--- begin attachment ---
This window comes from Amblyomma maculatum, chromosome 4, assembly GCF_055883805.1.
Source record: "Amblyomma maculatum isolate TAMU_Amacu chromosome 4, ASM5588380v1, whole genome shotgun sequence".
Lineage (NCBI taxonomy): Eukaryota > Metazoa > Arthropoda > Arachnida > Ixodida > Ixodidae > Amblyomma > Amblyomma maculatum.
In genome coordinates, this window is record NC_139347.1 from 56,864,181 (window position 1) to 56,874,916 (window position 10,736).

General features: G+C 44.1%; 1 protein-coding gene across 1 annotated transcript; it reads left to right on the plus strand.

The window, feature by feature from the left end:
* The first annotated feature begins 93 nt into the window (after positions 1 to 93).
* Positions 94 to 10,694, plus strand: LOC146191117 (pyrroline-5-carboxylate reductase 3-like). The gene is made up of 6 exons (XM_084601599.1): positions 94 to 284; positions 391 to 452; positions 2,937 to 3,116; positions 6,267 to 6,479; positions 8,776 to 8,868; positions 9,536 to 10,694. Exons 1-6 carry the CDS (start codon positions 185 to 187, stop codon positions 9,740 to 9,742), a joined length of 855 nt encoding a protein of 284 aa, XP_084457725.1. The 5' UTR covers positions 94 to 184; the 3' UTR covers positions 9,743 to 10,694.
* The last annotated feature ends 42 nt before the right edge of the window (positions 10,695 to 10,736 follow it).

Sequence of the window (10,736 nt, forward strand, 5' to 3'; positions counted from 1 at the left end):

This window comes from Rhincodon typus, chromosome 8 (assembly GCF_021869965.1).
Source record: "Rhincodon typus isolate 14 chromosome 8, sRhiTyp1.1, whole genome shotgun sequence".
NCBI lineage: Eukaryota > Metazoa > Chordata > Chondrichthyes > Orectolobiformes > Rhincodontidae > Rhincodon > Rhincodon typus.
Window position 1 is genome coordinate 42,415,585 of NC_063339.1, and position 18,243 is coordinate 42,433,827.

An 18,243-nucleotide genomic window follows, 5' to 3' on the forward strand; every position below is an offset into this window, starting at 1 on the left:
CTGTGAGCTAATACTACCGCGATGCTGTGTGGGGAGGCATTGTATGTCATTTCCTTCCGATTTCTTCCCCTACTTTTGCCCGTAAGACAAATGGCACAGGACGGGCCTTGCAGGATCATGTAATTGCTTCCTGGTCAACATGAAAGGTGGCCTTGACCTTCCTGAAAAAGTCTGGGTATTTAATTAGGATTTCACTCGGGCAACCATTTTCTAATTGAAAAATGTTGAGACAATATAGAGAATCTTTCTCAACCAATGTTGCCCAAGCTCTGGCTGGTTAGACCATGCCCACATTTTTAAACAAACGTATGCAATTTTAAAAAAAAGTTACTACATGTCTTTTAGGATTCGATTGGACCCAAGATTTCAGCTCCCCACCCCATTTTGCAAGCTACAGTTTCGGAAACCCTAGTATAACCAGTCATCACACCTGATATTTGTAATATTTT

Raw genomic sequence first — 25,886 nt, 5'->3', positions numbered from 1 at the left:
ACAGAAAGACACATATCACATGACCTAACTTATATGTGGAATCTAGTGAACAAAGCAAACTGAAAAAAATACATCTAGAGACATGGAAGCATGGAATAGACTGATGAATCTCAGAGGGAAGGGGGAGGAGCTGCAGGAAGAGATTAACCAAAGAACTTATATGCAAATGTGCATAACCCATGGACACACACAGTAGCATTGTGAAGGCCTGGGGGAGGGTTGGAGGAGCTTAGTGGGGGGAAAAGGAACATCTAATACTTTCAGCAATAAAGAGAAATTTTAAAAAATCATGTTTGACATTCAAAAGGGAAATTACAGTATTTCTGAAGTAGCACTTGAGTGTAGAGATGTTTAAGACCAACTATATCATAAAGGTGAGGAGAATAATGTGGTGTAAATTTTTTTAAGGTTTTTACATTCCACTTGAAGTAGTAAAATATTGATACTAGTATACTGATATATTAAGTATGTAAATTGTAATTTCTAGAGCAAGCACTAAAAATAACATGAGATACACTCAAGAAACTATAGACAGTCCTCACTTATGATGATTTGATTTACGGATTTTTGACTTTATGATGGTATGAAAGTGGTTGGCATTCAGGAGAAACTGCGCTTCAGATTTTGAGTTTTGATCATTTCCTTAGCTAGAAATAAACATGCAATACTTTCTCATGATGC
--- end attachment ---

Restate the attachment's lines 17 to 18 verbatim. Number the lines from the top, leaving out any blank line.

Raw genomic sequence first — 25,886 nt, 5'->3', positions numbered from 1 at the left:
ACAGAAAGACACATATCACATGACCTAACTTATATGTGGAATCTAGTGAACAAAGCAAACTGAAAAAAATACATCTAGAGACATGGAAGCATGGAATAGACTGATGAATCTCAGAGGGAAGGGGGAGGAGCTGCAGGAAGAGATTAACCAAAGAACTTATATGCAAATGTGCATAACCCATGGACACACACAGTAGCATTGTGAAGGCCTGGGGGAGGGTTGGAGGAGCTTAGTGGGGGGAAAAGGAACATCTAATACTTTCAGCAATAAAGAGAAATTTTAAAAAATCATGTTTGACATTCAAAAGGGAAATTACAGTATTTCTGAAGTAGCACTTGAGTGTAGAGATGTTTAAGACCAACTATATCATAAAGGTGAGGAGAATAATGTGGTGTAAATTTTTTTAAGGTTTTTACATTCCACTTGAAGTAGTAAAATATTGATACTAGTATACTGATATATTAAGTATGTAAATTGTAATTTCTAGAGCAAGCACTAAAAATAACATGAGATACACTCAAGAAACTATAGACAGTCCTCACTTATGATGATTTGATTTACGGATTTTTGACTTTATGATGGTATGAAAGTGGTTGGCATTCAGGAGAAACTGCGCTTCAGATTTTGAGTTTTGATCATTTCCTTAGCTAGAAATAAACATGCAATACTTTCTCATGATGC